2. The Locals: I call these people the locals because they usually live in the area and may even be a regular service customer and bought cars from your dealership in the past. They are usually good people that just want to get a good deal. More than likely they have done some Internet shopping and got figures that you may need to match when comes right down to the nitty-gritty. The locals may try on the car salesman for floor mats, oil changes and the like, but won’t walk away if you don’t throw them in the deal. These people can often be switch to a different car, color or trim level. A good car salesman will sell them a car, maybe steal a little on trade and might even pick-up some accessory sales.
  3. Hot Shot: The Hot Shot falls somewhere in-between the Mooch and the Locals. They could be a local and a past customer, but not necessarily. This customer will travel a short to medium distance for a deal, but not like the Mooch. They will try on the car salesman from step one. They are called the Hot Shot because they think they know about the car business, they think they are a Hot Shot. This customer has probably already visited his local dealer and got a price. He thinks he can do better now that he has information and pricing from his local dealer. He doesn’t want a price match, he wants you to beat his price and not by $50, he wants several hundred. Sometimes this customer is at your dealership because his local one didn’t have the color or trim level he wanted, but very little chance he is going to tell you.  You need to work him, question him, grill him and be a detective to discover his real motivation. Sometimes this Hot Shot is just trying to impress whoever accompanied him.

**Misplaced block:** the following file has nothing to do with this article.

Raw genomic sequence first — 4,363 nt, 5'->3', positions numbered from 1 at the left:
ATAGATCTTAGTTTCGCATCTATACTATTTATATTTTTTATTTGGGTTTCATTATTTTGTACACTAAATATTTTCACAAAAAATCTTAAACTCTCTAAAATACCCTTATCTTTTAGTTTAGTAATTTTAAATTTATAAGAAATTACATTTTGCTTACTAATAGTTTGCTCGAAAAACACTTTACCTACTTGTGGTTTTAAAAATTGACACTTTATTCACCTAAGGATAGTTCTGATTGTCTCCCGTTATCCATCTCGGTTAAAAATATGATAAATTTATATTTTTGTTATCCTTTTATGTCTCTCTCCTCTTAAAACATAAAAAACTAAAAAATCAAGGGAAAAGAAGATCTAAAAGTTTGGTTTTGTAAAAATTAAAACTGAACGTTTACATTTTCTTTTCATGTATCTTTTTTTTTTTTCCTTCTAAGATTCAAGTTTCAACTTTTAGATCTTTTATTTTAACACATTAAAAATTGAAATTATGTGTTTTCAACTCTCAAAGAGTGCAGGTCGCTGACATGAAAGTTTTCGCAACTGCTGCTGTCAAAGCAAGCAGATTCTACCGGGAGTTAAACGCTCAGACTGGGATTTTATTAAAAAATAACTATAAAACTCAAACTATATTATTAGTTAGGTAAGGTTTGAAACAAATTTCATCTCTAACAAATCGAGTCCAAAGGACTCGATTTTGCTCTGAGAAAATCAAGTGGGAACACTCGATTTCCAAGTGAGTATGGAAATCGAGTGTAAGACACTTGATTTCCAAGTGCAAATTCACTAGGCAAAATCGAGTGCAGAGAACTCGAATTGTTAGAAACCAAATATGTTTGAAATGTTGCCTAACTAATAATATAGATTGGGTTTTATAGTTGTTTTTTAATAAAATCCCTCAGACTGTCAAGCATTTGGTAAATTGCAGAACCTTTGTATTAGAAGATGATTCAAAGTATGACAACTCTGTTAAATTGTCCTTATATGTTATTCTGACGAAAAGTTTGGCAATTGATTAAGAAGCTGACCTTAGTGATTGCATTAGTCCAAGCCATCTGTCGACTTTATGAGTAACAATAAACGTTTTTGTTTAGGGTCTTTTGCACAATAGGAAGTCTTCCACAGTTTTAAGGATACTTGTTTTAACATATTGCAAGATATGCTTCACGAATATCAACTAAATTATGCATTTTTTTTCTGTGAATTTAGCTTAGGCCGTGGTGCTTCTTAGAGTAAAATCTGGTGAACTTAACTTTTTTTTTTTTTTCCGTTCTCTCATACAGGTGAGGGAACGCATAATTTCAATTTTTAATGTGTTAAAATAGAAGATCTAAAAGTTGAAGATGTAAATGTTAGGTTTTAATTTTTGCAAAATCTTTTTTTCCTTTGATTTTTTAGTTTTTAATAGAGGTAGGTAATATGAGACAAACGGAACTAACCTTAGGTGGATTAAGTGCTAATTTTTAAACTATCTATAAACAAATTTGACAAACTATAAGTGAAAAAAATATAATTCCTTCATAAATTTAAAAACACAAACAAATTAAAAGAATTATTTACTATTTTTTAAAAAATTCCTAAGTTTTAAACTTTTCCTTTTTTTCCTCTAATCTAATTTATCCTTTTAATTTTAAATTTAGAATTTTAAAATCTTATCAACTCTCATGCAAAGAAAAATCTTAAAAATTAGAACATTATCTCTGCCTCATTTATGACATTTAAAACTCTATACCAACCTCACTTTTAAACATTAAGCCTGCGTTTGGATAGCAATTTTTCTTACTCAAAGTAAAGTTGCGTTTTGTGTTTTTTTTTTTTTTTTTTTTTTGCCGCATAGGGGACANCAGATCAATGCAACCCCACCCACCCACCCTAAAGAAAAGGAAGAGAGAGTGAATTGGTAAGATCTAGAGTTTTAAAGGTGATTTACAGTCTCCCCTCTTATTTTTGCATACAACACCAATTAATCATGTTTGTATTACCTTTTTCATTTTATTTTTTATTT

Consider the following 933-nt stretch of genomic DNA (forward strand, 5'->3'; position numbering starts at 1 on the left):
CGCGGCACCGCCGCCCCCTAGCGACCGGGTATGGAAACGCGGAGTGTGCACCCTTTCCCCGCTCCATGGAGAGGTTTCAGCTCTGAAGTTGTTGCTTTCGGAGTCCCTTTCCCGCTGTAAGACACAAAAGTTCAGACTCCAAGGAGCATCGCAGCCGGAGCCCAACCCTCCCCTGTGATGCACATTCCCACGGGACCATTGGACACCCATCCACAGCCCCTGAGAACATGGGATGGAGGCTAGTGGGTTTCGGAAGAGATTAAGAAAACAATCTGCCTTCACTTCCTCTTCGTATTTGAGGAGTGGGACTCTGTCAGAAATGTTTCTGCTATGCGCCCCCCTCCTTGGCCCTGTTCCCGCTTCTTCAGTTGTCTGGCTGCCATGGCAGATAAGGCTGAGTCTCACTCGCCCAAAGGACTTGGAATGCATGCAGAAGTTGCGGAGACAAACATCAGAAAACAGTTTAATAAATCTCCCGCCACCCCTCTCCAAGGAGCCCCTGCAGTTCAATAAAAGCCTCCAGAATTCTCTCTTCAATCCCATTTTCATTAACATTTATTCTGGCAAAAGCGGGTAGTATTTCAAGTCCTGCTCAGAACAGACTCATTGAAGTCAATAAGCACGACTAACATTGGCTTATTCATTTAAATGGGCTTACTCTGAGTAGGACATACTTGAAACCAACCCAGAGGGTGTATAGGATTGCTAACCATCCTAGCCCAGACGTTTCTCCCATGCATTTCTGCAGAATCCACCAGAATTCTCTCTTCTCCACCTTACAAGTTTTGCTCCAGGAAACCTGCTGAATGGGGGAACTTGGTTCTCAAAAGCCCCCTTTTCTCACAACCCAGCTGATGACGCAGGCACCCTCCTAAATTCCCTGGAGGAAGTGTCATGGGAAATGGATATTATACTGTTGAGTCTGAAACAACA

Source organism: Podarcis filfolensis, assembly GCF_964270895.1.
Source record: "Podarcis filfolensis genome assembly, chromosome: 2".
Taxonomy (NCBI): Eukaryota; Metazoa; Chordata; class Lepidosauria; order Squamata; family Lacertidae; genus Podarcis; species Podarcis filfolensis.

Everybody loves to try on the car salesman from the Mooch to Grandma when she buys a car. You job and car sales career is not to make your point, but to sell them a car. Open them up, dig deep and discover their motivations because they often go deeper than price. Our job is to overcome objections not to challenge them, one of the basic car sales skills.

Later, Fresh Up on the Lot


You Can Sell-More-Cars – Read 100 Car $alesman Tip$

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KB · September 11 at 11:58 am